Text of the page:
Its 4p.m. 67 km’s done and we’re at the gate. Refuel for the reserve, Lisa joins us and we go through. Parks official calls us back – Where’re we going? To Cape Point, running in the race, hello??!. Permit only valid from 5 o’clock? So we must wait here for an hour???? You must be kidding. Okay – here’s our Wildcards. Drivers license or ID?? This is seriously insane. Bureaucratic incompetence at its legendary best. On phone to race organizers, precious time ticking by. Hunted deer can smell the pack getting closer. Eventually we’re allowed through, 13kms to the magic turnaround. Lisa & Andre chatting, I’m just watching tar. Tar. More tar. Waves on our right and mountain on left, we must be close. Round the last corner and we see the parking lot. Run up to the Cape Point sign for a photo shoot, fend off a crazed peanut-starved-baboon intent on stealing my supplies, then we’re off again. The long road north begins…
With Andre at the halfway point.
The last of the sun’s rays filtering through clouds over the Atlantic on our left, False bay getting slowly darker on our right. Tar. More tar, the km’s drift by in conversation, in walk-run sessions. Spirits still high. We see lights coming ahead and know the pack is arriving. JT running strong, talkative as ever. Congrats & well wishes then we’re on our way again, hunted deer north, the pack south. Andre & Lisa chatting, I’m calculating, half an hour from the point equals an hour’s lead. Hunted deer satisfied but still edgy. Night time now but then more lights, Alan, then Beaumont, heading south. Another runner but its Arne, coming to join us, the extra company is superb, I’m starting to weave, light-headed but I know the gate is close now, and more re-supplies. Come through the gate at last, clapping, & support is amazing, cant believe so many people out here! Find Lara & refuel. A hundred metres on I grind to a halt, one mouthful of energy gel about to come back out. Then more and more. Everything I’ve eaten today. Everyone now concerned, 65kms still to go and I’m spilling breakfast lunch & supper all over the road, but I feel instantly better – obviously something had to go. I guess the baboons can have those peanuts now.
On with the plod, the tree-lined road from the gate is long but we talk and plod and talk and shuffle. Ryan joins us, Andre still on bike. Then things start going wrong. I think. Lightheaded. My mind is a balloon, floating, staring vacantly out, tied to my shoulders by a piece of cotton and spinning in the breeze. I’m weaving, not fully there. I’ve heard this is where runners lose it completely but it cant happen to me. Ryan & Andre talk. I shuffle on, mesmerized, hypnotized by my shadow ahead on the road. Its all I look at. Stare at. Focus. On the shadow. Legs ticking over. They’re moving so I must be moving, right? Good, keep shuffling. Focus on the shadows. More vomiting on Redhill and more concern, but I just keep staring at the shadow. Focus on the shadow. Keep shuffling. Keep the shadows of the legs moving. Even if they aren’t yours you can control them? Watch. Try it. The left one moves, now the right one moves. And we go forward. Left. Right. Forward. Shuffle. Focus on the shadows. Eyes drift for a second as car lights pass like a long-exposure photo, the delayed streaks imprinted in my mind. Focus dammit. Angry with myself for that. Don’t look around. Look at the shadows. Left. Right. Forward.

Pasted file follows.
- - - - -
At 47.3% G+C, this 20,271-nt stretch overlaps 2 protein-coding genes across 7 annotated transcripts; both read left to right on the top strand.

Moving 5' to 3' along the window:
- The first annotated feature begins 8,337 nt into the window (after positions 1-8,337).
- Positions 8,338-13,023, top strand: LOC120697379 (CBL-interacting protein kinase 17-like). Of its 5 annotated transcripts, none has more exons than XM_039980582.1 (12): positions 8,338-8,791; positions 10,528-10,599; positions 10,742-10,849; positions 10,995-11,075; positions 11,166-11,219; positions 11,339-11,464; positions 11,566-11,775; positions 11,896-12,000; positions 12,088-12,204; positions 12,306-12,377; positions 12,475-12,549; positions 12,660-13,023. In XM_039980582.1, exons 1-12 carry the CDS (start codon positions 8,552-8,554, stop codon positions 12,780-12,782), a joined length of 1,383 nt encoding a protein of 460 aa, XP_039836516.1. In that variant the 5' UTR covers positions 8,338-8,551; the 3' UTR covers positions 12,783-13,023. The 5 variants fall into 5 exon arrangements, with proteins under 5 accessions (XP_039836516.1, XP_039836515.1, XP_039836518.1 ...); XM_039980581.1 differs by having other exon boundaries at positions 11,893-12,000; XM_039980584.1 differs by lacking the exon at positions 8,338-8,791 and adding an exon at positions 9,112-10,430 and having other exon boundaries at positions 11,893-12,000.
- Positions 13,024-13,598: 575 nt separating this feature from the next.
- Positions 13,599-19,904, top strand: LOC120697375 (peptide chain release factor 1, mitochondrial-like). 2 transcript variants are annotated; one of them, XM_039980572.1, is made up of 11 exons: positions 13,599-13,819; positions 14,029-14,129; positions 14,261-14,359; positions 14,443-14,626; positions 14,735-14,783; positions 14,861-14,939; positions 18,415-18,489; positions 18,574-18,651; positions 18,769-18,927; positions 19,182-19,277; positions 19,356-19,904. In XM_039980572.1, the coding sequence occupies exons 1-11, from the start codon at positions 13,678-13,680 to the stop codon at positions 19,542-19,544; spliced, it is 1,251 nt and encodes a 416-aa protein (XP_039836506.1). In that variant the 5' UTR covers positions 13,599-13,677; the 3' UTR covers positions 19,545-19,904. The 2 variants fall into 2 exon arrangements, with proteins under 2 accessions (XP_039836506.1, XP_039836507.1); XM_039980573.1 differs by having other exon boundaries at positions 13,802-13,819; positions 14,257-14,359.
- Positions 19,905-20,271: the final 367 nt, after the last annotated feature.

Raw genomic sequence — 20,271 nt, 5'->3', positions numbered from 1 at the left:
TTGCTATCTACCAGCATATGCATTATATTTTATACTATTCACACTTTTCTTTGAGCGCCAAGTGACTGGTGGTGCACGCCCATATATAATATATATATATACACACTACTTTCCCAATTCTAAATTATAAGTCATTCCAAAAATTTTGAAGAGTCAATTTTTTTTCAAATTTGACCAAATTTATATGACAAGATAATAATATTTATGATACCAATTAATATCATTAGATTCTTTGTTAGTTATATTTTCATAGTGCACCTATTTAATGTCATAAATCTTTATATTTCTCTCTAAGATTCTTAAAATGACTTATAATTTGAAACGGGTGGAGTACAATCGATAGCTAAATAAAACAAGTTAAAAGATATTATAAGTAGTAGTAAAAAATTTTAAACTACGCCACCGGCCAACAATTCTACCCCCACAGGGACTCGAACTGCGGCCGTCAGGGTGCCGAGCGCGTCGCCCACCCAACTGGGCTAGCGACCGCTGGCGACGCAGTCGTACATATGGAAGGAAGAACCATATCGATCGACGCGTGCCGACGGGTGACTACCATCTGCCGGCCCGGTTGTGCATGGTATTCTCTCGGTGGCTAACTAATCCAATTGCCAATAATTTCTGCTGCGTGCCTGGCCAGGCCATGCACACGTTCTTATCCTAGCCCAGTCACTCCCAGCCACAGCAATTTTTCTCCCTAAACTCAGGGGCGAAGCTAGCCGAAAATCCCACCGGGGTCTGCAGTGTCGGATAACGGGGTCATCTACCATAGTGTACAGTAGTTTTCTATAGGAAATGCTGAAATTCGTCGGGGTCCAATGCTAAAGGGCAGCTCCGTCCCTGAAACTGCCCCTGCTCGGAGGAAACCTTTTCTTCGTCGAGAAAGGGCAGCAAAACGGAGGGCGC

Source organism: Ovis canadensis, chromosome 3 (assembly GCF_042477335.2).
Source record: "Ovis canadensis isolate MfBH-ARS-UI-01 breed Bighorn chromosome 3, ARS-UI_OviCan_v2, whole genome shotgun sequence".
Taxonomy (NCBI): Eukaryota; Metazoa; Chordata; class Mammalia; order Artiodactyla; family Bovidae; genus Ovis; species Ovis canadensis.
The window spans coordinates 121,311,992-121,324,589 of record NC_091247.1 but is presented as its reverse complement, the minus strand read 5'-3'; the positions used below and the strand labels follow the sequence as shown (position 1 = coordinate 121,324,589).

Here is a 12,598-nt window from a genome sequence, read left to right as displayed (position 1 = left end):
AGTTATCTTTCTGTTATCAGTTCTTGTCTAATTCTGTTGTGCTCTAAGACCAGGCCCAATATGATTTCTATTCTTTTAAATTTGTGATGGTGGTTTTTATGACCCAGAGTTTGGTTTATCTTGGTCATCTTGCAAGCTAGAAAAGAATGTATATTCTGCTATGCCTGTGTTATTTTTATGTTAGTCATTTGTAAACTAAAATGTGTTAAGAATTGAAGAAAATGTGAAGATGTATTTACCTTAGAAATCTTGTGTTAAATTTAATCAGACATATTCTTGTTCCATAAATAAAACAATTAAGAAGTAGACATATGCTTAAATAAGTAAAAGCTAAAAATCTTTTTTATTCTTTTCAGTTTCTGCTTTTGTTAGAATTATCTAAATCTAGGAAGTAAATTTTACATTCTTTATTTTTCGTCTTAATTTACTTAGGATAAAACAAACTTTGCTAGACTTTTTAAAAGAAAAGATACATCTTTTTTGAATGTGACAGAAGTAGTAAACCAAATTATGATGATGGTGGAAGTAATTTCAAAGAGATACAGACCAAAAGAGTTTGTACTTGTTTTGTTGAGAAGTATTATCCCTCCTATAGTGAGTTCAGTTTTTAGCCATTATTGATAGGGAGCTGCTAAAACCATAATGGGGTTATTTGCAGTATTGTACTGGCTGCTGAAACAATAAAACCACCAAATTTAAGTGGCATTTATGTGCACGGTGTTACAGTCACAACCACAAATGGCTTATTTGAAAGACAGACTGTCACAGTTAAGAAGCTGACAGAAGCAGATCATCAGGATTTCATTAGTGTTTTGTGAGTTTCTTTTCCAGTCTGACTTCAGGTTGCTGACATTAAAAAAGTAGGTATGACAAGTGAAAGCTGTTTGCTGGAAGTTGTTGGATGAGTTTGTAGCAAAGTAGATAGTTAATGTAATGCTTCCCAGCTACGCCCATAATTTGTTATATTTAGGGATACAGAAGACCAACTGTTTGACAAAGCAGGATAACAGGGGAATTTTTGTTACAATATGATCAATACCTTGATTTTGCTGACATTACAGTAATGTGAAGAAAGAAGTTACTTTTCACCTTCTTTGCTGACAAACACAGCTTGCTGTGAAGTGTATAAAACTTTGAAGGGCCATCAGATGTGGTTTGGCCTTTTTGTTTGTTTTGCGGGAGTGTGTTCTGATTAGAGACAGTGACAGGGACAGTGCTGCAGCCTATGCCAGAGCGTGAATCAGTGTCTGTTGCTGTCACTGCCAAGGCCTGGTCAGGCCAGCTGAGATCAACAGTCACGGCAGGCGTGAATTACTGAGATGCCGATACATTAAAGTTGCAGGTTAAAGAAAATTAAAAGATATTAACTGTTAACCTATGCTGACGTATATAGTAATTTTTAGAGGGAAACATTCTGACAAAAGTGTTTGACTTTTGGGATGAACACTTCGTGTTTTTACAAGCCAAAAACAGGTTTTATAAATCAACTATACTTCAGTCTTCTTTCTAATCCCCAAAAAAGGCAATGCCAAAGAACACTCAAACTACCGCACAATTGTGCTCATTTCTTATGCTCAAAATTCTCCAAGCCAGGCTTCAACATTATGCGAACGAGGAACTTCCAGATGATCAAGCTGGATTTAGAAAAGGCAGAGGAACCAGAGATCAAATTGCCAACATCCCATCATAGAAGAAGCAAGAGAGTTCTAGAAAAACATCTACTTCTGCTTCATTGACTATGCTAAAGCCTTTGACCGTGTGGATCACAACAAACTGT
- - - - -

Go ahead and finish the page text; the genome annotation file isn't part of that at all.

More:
Ryan showing off his miniature headlamp
Somehow it starts feeling easier, mind starts drifting back, there’s sand, branches and bushes scratching us, I hear dogs barking. Dogs barking. We’re at the ‘barking dogs’? I look down. No shadow. Up – headlights. Blinded. A figure walks towards us in the lights asking ‘who are you?’. Police? Roadblock? Here? No, its John, come to find us. Unbelievable. Last year this guy wasn’t interested in running, now he’s here, legend! Last few kms of tar road, focus. Then we stop. I lie down, legs are throbbing from the unforgiving tar. An old school friend, Leigh, appears out of nowhere, legendary leg rubs, backpacks, and we’re off, back on the trail. I look around. Blackhill. Sand. Soft. Running in heaven again. I look up. Stars, no more shadows to focus on. Hunted deer happier to be moving along now, although the pack must be close.
Suddenly we hear cheering , flashing hazard lights, and we’re back grinding down Glencairn express. Off onto the Woodcutters track, where’s the path??? How could we miss it, been here a hundred times. Find it, going up up up, and then down to the Wagon Trail. One last leg rub, backpack on, and we’re off into the Silvermine mountains again.
nap-time on the Wagon Trail